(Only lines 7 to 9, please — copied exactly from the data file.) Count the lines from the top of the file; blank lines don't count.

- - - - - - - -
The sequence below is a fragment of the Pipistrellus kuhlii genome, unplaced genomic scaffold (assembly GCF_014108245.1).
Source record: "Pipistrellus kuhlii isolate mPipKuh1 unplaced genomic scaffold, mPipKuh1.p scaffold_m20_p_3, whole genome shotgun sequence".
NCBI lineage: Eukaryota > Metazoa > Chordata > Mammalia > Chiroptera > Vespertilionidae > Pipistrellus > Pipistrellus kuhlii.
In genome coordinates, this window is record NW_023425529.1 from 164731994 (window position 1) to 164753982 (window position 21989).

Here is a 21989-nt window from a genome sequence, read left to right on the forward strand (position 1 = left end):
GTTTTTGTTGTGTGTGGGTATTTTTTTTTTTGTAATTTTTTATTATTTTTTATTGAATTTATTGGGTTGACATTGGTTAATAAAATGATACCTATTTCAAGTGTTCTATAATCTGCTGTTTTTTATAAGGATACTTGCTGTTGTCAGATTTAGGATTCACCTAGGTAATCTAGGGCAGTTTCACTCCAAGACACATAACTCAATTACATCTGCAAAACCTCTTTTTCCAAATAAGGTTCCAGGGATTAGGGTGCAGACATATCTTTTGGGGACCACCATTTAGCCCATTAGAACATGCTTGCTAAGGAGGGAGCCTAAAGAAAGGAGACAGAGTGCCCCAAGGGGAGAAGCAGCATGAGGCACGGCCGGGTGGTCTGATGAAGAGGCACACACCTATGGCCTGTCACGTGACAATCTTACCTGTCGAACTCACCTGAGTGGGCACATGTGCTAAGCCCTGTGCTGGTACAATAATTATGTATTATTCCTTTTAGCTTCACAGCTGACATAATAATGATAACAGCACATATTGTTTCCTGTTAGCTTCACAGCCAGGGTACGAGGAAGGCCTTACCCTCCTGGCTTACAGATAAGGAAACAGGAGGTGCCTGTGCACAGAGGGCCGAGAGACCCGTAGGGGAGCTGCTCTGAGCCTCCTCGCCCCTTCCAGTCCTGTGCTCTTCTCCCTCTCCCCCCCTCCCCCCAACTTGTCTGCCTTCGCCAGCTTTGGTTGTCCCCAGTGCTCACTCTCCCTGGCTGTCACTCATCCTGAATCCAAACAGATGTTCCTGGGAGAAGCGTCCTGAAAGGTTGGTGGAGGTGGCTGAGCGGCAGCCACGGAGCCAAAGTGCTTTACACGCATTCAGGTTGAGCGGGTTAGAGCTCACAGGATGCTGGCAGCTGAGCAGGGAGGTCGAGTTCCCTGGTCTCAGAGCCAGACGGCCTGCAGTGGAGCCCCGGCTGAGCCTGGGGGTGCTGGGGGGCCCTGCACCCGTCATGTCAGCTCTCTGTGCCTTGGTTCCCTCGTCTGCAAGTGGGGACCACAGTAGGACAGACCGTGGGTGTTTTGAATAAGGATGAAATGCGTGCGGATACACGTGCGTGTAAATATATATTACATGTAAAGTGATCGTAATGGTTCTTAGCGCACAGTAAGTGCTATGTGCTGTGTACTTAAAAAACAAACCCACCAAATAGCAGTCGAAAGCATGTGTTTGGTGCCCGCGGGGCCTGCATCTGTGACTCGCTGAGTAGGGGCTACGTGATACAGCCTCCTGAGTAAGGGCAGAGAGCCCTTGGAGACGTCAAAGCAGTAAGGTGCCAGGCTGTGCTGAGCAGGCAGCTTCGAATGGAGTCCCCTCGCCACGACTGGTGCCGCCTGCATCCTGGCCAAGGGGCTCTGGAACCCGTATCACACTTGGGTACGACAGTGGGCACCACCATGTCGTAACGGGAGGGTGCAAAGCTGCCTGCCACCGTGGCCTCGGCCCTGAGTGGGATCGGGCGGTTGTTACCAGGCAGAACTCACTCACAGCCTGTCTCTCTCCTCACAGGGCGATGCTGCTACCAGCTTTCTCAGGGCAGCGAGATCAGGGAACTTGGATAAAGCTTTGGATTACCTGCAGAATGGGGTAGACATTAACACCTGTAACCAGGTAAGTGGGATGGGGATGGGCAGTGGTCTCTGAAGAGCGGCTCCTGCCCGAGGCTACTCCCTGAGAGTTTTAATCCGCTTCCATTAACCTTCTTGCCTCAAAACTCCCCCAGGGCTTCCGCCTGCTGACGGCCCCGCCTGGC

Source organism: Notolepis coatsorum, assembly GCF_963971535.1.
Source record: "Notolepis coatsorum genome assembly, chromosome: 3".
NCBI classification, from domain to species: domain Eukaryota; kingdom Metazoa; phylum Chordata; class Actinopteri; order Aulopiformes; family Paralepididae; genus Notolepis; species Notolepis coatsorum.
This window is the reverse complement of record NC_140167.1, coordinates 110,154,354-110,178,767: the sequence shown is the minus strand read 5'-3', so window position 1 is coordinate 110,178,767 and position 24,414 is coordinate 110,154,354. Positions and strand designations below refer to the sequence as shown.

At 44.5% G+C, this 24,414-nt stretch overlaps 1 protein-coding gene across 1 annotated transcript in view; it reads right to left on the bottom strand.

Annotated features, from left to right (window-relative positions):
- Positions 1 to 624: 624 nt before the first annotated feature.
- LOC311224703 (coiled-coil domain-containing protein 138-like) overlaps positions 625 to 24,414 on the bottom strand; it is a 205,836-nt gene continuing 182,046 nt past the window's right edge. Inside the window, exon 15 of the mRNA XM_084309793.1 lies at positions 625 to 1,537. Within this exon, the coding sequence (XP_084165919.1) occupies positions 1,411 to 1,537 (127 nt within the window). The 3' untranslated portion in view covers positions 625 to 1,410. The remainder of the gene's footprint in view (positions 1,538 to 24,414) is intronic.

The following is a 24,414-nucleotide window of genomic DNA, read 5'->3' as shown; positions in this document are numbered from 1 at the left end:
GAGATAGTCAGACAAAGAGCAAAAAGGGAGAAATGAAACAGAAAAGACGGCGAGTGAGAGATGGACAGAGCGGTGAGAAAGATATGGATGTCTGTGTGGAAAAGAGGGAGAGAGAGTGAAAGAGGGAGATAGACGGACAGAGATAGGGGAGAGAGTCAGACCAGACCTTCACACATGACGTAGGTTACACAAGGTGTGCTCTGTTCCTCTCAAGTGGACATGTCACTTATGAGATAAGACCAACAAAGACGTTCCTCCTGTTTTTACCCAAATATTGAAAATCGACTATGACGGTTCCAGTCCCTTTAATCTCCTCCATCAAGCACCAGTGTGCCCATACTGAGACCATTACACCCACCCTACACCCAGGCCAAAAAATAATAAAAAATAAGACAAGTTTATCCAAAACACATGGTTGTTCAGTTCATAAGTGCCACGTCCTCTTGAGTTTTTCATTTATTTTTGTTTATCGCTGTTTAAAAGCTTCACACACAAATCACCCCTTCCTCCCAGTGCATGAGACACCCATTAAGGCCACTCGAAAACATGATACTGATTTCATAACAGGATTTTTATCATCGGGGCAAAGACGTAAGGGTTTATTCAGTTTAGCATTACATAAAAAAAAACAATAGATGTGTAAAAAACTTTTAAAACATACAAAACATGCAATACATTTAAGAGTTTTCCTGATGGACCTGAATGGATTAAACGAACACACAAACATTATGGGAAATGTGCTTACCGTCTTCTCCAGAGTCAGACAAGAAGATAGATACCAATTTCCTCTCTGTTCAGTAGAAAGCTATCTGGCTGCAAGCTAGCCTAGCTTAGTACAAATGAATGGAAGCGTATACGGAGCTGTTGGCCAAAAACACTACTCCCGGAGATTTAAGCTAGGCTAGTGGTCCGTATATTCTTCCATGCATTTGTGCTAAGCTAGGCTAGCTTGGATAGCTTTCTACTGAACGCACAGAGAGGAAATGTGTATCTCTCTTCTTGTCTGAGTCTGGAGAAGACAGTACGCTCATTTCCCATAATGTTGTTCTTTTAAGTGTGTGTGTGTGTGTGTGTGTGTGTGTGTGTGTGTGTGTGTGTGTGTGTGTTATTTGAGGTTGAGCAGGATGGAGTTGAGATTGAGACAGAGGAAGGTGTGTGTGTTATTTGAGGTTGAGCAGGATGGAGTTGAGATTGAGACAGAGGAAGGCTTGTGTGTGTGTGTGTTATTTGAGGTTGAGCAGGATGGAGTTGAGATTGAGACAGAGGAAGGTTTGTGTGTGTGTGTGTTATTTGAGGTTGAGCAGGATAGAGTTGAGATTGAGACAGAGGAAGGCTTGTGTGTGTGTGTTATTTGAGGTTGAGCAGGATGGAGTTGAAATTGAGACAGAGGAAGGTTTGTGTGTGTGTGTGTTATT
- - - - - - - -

Source organism: Notolepis coatsorum, assembly GCF_963971535.1.
Source record: "Notolepis coatsorum genome assembly, chromosome: 3".
NCBI classification, from domain to species: domain Eukaryota; kingdom Metazoa; phylum Chordata; class Actinopteri; order Aulopiformes; family Paralepididae; genus Notolepis; species Notolepis coatsorum.